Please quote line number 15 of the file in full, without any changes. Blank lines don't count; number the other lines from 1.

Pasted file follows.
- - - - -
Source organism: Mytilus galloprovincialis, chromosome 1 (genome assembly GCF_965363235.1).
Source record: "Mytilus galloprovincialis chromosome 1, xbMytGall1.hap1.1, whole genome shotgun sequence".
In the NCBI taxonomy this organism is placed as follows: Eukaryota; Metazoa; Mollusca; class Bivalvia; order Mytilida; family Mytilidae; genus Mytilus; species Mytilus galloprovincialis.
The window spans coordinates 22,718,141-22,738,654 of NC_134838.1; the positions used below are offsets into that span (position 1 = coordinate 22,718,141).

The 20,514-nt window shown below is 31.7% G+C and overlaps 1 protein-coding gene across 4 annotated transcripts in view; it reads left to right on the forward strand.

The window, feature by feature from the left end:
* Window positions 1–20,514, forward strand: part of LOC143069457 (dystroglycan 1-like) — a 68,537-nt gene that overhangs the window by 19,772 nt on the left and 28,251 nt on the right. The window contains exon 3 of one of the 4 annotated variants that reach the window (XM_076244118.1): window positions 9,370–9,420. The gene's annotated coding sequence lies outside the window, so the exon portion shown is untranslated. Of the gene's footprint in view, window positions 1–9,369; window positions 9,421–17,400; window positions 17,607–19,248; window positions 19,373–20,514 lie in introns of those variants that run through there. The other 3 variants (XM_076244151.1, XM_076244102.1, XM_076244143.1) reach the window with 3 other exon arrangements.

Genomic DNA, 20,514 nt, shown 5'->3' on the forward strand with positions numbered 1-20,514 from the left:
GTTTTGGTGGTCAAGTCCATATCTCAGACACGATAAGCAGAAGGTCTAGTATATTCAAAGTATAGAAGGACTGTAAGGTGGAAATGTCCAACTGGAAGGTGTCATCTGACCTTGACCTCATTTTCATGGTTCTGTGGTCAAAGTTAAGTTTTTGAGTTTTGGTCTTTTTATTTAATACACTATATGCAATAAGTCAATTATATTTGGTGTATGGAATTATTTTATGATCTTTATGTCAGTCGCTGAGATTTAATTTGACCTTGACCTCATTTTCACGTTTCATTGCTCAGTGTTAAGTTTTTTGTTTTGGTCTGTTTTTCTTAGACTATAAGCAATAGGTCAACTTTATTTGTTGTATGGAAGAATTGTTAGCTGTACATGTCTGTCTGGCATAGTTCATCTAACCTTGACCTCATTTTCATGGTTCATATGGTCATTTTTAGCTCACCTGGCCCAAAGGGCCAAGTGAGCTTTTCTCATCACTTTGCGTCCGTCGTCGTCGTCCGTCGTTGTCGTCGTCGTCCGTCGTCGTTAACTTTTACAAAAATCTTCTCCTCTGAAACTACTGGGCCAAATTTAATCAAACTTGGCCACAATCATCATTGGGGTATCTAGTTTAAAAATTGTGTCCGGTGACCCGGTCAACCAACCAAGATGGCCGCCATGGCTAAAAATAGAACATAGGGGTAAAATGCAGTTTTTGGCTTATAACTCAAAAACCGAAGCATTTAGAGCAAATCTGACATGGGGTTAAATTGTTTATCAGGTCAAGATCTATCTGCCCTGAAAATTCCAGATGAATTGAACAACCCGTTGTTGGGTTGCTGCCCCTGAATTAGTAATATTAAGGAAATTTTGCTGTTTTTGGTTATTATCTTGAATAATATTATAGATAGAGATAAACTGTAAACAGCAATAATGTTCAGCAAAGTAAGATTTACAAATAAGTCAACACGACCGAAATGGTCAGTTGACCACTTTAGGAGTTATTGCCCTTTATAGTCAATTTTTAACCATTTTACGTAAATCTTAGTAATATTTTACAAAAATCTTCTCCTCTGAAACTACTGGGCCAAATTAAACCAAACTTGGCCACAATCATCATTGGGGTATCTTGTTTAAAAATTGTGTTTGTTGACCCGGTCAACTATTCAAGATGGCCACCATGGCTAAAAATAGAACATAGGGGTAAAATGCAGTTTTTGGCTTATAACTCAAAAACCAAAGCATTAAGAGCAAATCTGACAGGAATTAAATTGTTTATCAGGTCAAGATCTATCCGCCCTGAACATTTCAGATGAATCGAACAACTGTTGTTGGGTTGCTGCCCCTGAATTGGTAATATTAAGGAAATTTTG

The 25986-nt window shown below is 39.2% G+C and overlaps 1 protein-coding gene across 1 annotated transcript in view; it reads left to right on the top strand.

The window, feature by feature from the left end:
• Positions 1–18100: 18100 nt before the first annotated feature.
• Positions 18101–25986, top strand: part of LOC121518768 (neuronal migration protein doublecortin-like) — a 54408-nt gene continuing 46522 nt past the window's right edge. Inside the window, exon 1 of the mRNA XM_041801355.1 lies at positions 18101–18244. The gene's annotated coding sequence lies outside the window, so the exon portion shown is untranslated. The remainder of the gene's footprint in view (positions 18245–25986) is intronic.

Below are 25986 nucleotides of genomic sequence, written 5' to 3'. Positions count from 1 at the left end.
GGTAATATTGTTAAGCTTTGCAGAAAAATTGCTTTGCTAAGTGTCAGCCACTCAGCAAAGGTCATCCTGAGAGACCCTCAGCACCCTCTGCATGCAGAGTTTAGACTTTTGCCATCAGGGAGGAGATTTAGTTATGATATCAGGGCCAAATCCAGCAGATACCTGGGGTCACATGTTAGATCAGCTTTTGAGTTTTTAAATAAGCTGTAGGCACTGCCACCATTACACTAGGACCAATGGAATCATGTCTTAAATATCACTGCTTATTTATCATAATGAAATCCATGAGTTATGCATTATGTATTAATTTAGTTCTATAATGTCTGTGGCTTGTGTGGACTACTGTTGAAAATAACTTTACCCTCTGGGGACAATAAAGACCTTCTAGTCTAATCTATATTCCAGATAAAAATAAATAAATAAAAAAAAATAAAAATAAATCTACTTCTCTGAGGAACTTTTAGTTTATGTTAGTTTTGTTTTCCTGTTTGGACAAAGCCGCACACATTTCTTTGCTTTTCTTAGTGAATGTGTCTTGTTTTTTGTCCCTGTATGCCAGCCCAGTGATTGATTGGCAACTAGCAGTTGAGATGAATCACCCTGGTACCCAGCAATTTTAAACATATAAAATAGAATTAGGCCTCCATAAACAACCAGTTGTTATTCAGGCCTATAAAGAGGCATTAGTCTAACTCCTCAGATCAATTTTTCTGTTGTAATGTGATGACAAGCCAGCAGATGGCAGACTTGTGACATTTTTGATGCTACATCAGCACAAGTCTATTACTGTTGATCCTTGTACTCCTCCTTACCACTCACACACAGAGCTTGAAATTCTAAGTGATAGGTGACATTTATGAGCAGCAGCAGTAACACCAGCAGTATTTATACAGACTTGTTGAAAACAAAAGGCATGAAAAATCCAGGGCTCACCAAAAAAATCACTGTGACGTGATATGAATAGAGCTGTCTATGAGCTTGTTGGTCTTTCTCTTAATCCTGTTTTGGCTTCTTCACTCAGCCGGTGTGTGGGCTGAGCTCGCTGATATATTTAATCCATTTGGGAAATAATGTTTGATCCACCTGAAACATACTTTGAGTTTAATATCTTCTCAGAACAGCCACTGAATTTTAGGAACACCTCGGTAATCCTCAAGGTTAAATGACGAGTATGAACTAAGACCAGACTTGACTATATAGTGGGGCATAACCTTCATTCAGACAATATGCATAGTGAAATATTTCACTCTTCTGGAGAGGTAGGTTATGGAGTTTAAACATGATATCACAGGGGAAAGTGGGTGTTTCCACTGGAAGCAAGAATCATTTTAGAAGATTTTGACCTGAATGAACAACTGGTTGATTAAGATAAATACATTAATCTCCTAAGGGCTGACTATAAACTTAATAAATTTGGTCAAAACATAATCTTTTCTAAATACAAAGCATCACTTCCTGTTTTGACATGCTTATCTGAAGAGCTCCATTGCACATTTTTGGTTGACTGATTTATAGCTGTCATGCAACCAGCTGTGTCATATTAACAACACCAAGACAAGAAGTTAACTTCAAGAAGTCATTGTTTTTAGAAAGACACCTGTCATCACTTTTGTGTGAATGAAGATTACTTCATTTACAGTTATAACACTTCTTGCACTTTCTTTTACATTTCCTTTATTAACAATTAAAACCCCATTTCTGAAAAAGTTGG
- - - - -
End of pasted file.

GGTAATATTGTTAAGCTTTGCAGAAAAATTGCTTTGCTAAGTGTCAGCCACTCAGCAAAGGTCATCCTGAGAGACCCTCAGCACCCTCTGCATGCAGAGTTTAGACTTTTGCCATCAGGGAGGAGATTTAGTTATGATATCAGGGCCAAATCCAGCAGATACCTGGGGTCACATGTTAGATCAGCTTTTGAGTTTTTAAATAAGCTGTAGGCACTGCCACCATTACACTAGGACCAATGGAATCATGTCTTAAATATCACTGCTTATTTATCATAATGAAATCCATGAGTTATGCATTATGTATTAATTTAGTTCTATAATGTCTGTGGCTTGTGTGGACTACTGTTGAAAATAACTTTACCCTCTGGGGACAATAAAGACCTTCTAGTCTAATCTATATTCCAGATAAAAATAAATAAATAAAAAAAAATAAAAATAAATCTACTTCTCTGAGGAACTTTTAGTTTATGTTAGTTTTGTTTTCCTGTTTGGACAAAGCCGCACACATTTCTTTGCTTTTCTTAGTGAATGTGTCTTGTTTTTTGTCCCTGTATGCCAGCCCAGTGATTGATTGGCAACTAGCAGTTGAGATGAATCACCCTGGTACCCAGCAATTTTAAACATATAAAATAGAATTAGGCCTCCATAAACAACCAGTTGTTATTCAGGCCTATAAAGAGGCATTAGTCTAACTCCTCAGATCAATTTTTCTGTTGTAATGTGATGACAAGCCAGCAGATGGCAGACTTGTGACATTTTTGATGCTACATCAGCACAAGTCTATTACTGTTGATCCTTGTACTCCTCCTTACCACTCACACACAGAGCTTGAAATTCTAAGTGATAGGTGACATTTATGAGCAGCAGCAGTAACACCAGCAGTATTTATACAGACTTGTTGAAAACAAAAGGCATGAAAAATCCAGGGCTCACCAAAAAAATCACTGTGACGTGATATGAATAGAGCTGTCTATGAGCTTGTTGGTCTTTCTCTTAATCCTGTTTTGGCTTCTTCACTCAGCCGGTGTGTGGGCTGAGCTCGCTGATATATTTAATCCATTTGGGAAATAATGTTTGATCCACCTGAAACATACTTTGAGTTTAATATCTTCTCAGAACAGCCACTGAATTTTAGGAACACCTCGGTAATCCTCAAGGTTAAATGACGAGTATGAACTAAGACCAGACTTGACTATATAGTGGGGCATAACCTTCATTCAGACAATATGCATAGTGAAATATTTCACTCTTCTGGAGAGGTAGGTTATGGAGTTTAAACATGATATCACAGGGGAAAGTGGGTGTTTCCACTGGAAGCAAGAATCATTTTAGAAGATTTTGACCTGAATGAACAACTGGTTGATTAAGATAAATACATTAATCTCCTAAGGGCTGACTATAAACTTAATAAATTTGGTCAAAACATAATCTTTTCTAAATACAAAGCATCACTTCCTGTTTTGACATGCTTATCTGAAGAGCTCCATTGCACATTTTTGGTTGACTGATTTATAGCTGTCATGCAACCAGCTGTGTCATATTAACAACACCAAGACAAGAAGTTAACTTCAAGAAGTCATTGTTTTTAGAAAGACACCTGTCATCACTTTTGTGTGAATGAAGATTACTTCATTTACAGTTATAACACTTCTTGCACTTTCTTTTACATTTCCTTTATTAACAATTAAAACCCCATTTCTGAAAAAGTTGG